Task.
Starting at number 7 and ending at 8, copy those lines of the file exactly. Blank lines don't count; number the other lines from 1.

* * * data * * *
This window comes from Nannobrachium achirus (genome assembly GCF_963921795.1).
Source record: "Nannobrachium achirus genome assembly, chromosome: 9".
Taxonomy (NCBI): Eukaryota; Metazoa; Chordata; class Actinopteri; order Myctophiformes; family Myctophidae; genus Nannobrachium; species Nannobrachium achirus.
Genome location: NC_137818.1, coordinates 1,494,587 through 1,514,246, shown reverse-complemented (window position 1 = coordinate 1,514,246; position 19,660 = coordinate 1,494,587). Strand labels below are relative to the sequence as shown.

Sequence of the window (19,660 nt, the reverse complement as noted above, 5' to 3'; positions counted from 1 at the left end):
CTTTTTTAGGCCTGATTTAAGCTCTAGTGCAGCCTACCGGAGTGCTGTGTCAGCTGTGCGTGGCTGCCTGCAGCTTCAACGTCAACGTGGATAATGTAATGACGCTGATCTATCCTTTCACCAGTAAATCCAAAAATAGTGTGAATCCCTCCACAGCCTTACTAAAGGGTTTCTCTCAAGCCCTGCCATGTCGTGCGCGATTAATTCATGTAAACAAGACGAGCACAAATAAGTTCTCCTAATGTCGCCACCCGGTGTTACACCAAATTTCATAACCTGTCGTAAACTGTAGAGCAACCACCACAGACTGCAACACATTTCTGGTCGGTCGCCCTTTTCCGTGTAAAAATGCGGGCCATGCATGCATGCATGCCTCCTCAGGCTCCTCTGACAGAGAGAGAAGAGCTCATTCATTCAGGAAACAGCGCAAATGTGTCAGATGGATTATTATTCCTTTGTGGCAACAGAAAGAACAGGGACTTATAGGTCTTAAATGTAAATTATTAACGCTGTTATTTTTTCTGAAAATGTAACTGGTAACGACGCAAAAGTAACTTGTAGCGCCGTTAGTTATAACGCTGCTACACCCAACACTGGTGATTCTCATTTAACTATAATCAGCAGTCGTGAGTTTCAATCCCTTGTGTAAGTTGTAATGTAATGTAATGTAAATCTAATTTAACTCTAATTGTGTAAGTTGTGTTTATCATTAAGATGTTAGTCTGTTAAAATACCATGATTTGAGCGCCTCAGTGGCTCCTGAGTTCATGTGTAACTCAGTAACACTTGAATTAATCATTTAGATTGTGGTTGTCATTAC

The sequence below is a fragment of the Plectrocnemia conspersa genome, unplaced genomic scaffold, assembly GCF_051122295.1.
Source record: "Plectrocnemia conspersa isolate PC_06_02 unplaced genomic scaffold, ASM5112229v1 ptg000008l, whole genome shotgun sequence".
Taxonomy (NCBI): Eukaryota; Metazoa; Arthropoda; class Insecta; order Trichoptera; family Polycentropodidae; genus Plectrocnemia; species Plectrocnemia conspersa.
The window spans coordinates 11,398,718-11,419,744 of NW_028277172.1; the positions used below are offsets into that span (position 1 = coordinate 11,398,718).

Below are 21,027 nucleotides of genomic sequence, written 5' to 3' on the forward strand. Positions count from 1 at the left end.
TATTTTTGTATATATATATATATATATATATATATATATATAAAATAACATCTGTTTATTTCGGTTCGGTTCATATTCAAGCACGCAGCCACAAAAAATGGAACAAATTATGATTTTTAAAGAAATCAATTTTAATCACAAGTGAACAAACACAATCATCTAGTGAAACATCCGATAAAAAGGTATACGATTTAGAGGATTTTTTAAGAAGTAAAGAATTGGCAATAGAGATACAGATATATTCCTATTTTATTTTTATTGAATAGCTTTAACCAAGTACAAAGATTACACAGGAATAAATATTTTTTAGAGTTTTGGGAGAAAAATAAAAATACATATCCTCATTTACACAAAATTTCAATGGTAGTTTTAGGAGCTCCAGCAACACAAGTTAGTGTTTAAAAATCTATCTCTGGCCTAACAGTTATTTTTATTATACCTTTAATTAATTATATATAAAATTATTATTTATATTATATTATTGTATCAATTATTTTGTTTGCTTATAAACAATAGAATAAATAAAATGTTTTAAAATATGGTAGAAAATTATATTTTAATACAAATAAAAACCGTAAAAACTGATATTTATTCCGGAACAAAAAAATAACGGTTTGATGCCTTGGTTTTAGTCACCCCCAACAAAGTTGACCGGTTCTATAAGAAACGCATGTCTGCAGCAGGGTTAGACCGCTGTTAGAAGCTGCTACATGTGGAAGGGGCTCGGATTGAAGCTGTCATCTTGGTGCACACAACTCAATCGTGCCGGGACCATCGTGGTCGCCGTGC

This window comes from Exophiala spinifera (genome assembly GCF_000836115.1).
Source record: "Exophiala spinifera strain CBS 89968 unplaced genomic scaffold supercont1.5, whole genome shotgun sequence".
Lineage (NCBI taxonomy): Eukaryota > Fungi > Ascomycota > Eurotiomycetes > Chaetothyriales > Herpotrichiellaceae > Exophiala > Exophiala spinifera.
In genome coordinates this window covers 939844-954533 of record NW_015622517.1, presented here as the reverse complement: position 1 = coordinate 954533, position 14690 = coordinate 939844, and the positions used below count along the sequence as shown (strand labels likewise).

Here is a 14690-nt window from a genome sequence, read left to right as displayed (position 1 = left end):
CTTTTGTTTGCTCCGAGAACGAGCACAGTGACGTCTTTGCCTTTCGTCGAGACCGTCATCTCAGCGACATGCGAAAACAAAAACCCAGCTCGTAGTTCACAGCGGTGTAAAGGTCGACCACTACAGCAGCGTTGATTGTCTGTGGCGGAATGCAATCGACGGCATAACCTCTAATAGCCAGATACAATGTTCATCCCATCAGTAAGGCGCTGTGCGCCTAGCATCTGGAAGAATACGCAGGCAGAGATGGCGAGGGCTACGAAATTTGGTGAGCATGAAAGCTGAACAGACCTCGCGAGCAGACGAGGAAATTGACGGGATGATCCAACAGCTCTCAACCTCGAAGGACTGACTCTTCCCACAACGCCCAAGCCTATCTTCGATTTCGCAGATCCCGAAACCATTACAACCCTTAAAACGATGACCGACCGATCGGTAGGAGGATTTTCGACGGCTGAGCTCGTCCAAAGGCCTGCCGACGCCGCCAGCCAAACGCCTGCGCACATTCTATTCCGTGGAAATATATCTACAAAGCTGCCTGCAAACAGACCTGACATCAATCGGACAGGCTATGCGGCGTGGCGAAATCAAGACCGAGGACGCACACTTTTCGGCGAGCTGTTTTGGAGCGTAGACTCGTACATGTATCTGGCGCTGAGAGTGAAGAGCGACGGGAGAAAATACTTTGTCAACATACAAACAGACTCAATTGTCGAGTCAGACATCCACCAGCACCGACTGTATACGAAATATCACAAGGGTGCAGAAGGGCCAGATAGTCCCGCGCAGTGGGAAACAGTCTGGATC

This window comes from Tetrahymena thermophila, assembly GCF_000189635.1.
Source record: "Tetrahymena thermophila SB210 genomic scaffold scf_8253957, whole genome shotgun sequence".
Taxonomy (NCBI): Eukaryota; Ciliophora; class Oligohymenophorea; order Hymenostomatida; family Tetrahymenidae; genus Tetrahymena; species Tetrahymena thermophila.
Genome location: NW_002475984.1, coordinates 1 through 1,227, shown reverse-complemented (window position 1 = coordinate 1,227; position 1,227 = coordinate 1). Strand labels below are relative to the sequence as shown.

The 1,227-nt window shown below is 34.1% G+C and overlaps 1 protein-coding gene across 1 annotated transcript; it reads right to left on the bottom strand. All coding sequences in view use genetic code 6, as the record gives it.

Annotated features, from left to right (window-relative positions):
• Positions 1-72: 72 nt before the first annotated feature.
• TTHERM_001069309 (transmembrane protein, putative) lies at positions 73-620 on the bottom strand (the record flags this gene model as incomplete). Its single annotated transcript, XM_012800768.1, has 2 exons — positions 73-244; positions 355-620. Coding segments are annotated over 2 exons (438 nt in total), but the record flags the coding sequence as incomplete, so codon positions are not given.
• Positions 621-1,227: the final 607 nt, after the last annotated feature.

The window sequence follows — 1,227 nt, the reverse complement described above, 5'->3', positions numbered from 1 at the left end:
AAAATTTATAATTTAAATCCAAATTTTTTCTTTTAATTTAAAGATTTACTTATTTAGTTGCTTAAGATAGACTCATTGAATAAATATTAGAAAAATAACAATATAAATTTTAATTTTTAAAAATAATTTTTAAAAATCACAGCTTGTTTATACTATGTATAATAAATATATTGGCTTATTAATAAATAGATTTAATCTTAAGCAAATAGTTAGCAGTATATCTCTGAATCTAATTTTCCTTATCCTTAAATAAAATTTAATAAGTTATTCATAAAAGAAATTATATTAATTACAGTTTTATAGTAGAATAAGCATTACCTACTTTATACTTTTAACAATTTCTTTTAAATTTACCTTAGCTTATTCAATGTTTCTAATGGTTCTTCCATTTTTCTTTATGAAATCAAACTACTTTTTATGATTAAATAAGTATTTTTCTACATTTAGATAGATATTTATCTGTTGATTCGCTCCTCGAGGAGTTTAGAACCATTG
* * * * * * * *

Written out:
The sequence below is a fragment of the Plectrocnemia conspersa genome, unplaced genomic scaffold, assembly GCF_051122295.1.
Source record: "Plectrocnemia conspersa isolate PC_06_02 unplaced genomic scaffold, ASM5112229v1 ptg000008l, whole genome shotgun sequence".